Magic Language For Your Sales Order Form

Raymond P. Kolak

Do you sell a product? What are your terms of sale? Have you ever read the fine print on the backside of your sales order form? (Or even less likely, the fine print on the backside of your customer’s purchase order form?).

You receive a purchase order which specifies that your product must carry a warranty unlimited in time. You respond with your sales order form, in which you give your standard 90-day warranty. I assume that the forms simply pass in the mail, and neither of you sign each other’s form. Your product fails in 180 days. Do you have to replace or repair it? Do your customer’s terms govern, since your customer sent his purchase order form first? Do your warranty terms apply, because you set the terms as the seller?

The terms of sale of products in the United States are governed principally by two sets of rules: the terms in the purchase order and sales order forms, and by a set of laws called the Uniform Commercial Code, or UCC. The UCC was written by law professors in the 1950s, and intended to be a model code governing the sales of goods and other commercial matters. It has been adopted, not by Congress, but by the legislatures of all 50 states and the District of Columbia. It is for the most part uniform, though each state has chosen to make small modifications in various parts of it.

Prior to adoption of the UCC, the courts imposed a “mirror image” rule for the offer (in most cases, the purchase order), and the acceptance (usually the sales order). In order for a valid contract to be formed, the purchase order and sales order had to be mirror images. In the case of your warranty dispute, no contract would even be formed, since you and your customer never agreed on the terms of the warranty.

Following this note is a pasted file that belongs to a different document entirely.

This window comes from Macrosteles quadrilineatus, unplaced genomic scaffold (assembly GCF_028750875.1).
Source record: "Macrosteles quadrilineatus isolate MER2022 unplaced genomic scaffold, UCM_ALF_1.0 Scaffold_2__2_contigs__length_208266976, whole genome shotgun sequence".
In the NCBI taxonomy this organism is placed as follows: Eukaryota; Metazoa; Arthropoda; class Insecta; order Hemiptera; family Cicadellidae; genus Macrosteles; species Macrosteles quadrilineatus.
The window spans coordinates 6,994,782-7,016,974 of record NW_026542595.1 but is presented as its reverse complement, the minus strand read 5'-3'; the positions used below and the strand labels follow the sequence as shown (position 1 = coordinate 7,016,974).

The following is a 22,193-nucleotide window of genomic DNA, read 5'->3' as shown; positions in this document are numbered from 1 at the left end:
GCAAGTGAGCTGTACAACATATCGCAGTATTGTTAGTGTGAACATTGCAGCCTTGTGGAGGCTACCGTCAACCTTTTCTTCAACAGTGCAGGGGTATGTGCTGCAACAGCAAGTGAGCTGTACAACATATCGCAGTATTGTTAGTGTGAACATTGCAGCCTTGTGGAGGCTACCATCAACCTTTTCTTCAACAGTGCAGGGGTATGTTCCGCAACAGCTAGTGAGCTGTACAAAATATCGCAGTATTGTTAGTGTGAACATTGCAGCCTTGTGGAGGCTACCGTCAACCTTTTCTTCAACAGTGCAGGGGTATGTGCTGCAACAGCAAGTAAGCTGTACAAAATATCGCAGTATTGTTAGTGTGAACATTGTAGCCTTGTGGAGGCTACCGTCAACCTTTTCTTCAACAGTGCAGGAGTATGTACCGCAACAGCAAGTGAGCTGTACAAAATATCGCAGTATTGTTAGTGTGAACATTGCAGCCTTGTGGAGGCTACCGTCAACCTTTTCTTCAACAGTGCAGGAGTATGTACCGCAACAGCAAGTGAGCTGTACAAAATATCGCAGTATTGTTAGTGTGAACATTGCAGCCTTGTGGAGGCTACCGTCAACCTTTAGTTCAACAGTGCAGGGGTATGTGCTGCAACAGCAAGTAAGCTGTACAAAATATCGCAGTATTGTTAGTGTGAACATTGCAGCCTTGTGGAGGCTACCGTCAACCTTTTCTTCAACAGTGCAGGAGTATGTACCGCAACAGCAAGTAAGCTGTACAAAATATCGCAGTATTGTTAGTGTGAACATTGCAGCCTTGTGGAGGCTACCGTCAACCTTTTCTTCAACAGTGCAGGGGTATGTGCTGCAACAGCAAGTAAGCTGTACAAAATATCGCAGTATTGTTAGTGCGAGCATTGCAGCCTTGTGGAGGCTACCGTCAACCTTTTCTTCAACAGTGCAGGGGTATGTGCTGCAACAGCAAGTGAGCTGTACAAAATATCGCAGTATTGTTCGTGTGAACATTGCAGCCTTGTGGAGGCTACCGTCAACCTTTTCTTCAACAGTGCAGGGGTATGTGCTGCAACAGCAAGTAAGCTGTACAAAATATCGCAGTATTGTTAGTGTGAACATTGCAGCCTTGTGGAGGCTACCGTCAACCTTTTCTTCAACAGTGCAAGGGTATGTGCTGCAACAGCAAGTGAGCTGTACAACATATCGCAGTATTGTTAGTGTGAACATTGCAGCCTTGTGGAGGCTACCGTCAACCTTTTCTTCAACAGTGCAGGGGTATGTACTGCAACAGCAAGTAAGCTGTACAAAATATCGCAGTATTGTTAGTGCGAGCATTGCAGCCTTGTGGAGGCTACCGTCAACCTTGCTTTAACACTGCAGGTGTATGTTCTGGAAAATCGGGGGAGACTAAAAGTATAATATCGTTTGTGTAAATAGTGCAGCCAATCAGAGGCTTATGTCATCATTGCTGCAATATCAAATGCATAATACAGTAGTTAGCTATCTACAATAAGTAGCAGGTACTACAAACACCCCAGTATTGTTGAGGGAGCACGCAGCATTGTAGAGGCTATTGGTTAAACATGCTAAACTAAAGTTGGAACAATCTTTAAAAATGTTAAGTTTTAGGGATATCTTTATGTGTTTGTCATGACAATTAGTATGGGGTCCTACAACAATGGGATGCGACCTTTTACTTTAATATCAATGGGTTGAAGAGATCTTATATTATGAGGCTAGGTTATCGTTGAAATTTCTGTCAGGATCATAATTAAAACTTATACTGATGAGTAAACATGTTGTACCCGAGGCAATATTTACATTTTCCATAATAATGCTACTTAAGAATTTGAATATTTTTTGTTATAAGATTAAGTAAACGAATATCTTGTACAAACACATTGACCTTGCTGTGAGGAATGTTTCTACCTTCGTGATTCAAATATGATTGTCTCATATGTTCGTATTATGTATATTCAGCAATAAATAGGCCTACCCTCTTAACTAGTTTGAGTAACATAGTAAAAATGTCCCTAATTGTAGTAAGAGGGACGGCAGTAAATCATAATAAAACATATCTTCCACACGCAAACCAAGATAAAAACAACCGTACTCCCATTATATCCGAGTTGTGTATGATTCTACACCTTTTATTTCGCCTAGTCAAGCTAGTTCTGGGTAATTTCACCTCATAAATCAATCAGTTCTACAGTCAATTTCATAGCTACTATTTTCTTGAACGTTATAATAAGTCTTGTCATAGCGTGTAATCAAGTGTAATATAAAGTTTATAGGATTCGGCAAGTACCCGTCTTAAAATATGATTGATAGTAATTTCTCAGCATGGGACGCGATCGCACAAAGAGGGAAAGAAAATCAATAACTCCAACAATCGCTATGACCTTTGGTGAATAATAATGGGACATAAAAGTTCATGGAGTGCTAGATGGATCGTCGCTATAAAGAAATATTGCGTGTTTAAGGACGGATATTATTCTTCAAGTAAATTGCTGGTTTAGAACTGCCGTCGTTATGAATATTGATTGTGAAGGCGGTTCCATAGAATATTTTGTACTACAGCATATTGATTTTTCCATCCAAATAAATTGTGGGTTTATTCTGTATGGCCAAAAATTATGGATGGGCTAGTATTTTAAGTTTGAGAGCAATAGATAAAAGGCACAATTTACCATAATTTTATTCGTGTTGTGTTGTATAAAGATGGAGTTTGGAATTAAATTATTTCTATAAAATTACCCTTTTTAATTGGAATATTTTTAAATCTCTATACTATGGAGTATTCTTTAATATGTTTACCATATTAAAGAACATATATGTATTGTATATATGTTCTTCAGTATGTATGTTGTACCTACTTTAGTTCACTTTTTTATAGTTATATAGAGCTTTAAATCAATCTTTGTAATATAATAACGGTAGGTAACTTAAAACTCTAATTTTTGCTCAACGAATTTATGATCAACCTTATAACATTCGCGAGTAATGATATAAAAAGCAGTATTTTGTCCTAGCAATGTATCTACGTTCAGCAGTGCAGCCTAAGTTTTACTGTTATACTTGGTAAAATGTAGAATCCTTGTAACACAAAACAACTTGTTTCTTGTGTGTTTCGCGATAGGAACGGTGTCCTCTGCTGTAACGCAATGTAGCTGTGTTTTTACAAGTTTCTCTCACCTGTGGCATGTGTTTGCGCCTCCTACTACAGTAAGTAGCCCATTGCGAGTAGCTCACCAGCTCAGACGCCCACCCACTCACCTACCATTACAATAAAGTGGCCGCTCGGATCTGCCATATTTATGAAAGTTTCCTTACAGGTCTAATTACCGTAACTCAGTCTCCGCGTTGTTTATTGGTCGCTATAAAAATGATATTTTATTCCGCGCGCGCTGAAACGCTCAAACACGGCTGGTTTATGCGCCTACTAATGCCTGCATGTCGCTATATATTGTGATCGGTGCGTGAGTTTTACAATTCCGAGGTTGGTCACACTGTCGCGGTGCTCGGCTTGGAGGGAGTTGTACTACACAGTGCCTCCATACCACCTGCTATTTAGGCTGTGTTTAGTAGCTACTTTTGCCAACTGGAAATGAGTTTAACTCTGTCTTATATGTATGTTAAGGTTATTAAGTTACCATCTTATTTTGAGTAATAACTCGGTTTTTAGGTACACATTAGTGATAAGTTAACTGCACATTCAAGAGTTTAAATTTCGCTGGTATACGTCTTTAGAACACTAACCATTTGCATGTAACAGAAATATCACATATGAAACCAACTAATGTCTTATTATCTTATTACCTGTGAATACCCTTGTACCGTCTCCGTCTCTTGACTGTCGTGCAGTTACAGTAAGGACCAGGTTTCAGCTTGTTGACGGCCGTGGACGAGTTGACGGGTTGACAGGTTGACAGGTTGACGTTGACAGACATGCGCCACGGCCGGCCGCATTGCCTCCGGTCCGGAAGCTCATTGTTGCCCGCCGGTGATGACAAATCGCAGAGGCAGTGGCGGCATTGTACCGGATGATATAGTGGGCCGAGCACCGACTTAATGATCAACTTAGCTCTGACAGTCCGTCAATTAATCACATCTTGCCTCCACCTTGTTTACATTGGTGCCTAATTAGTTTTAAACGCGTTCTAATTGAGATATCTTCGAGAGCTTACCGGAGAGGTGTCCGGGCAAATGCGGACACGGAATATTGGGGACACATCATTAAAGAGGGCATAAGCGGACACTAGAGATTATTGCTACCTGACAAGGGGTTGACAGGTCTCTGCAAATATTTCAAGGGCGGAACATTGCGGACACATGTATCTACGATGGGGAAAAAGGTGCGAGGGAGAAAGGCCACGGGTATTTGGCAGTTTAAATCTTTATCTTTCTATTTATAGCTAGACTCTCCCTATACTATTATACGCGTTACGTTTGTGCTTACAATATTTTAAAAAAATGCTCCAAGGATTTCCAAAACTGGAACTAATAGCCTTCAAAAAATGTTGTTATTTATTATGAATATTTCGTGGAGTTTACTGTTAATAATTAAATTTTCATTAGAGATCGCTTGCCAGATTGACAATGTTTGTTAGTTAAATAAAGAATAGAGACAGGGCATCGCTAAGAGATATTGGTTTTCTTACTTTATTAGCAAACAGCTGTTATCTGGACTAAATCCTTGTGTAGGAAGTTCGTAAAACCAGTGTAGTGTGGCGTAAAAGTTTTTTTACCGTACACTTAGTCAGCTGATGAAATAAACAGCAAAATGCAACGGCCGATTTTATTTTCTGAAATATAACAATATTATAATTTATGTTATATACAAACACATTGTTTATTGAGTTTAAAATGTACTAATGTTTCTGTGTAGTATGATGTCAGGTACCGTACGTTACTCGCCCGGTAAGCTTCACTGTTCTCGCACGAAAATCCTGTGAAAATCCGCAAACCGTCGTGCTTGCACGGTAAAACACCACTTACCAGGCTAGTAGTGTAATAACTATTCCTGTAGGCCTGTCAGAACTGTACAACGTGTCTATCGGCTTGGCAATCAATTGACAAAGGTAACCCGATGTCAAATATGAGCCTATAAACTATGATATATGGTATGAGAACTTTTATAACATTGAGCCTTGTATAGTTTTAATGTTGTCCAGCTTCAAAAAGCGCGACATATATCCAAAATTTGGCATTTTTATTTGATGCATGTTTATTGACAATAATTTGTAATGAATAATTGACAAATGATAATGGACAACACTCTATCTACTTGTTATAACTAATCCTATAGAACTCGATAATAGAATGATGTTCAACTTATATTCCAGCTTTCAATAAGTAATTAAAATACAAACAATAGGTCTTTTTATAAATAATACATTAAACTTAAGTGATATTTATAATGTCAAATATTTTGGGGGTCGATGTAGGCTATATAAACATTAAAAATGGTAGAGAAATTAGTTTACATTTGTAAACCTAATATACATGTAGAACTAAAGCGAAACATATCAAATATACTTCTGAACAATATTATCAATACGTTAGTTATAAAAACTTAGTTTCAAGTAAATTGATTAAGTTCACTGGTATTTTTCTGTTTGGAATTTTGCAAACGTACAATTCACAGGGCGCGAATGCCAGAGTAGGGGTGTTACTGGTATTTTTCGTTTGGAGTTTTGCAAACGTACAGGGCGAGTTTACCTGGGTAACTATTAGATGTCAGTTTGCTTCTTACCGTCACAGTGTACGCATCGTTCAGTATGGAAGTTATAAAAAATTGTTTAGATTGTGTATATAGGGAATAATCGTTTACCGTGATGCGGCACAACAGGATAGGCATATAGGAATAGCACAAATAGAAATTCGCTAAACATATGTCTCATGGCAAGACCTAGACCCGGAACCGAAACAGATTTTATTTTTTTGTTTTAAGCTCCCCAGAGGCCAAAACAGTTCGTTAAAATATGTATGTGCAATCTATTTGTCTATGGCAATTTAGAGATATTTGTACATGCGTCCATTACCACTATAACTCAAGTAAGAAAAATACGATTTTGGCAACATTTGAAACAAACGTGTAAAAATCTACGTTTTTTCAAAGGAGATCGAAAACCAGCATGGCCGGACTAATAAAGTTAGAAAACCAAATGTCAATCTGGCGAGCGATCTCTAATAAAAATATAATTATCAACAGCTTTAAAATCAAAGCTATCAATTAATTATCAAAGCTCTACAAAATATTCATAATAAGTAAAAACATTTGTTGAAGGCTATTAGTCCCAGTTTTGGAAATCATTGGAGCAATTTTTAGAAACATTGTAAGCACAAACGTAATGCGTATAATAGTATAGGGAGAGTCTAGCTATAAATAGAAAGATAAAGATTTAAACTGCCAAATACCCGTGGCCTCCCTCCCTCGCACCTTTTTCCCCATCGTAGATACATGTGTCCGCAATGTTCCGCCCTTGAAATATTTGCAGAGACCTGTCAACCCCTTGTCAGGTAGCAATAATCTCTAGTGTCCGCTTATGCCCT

The UCC wisely rejected the mirror image rule in favor of a more pragmatic test. If the conduct of both parties recognize the existence of a contract, then the law will say that a contract has been formed, even if the writings do not agree on every term. In other words, the law professors who wrote the UCC knew that you don’t compare the fine print on your sales order form against the fine print on each of your customer’s purchase order forms; at most you check the obvious matters on the front side like SKU, quantity, price, delivery date, and payment terms. Even if the fine print is conflicting, if you manufacture and ship the goods, and your customer accepts delivery, then a contract is formed.

But whose terms apply? The UCC gives a complicated answer. The contract formed consists of the terms on which the writings of the parties agree (assume this means SKU, quantity, price, delivery date, and payment terms). As a general rule, any additional terms also become part of the contract, unless the additional terms “materially alter” the contract. What does “materially alter” mean? Examples include a clause negating standard warranties given in the industry, or a clause requiring 100% on-time deliveries in an industry which allows greater leeway. Non-material alterations include a clause fixing a time period for complaints within customary limits, or a clause imposing interest for late payments. Unfortunately, the UCC leaves most of the interpretation of this section up to the courts to decide on a case-by-case basis. What is a “material alteration” to one judge may be non-material to the next.

So your contract consists of the terms in your sales order form and your customer’s purchase order form which are in agreement, plus any additional terms which do not materially alter the contract. The conflicting terms and the materially altering terms are thrown out. They are replaced by the “gap-fillers” found in the UCC.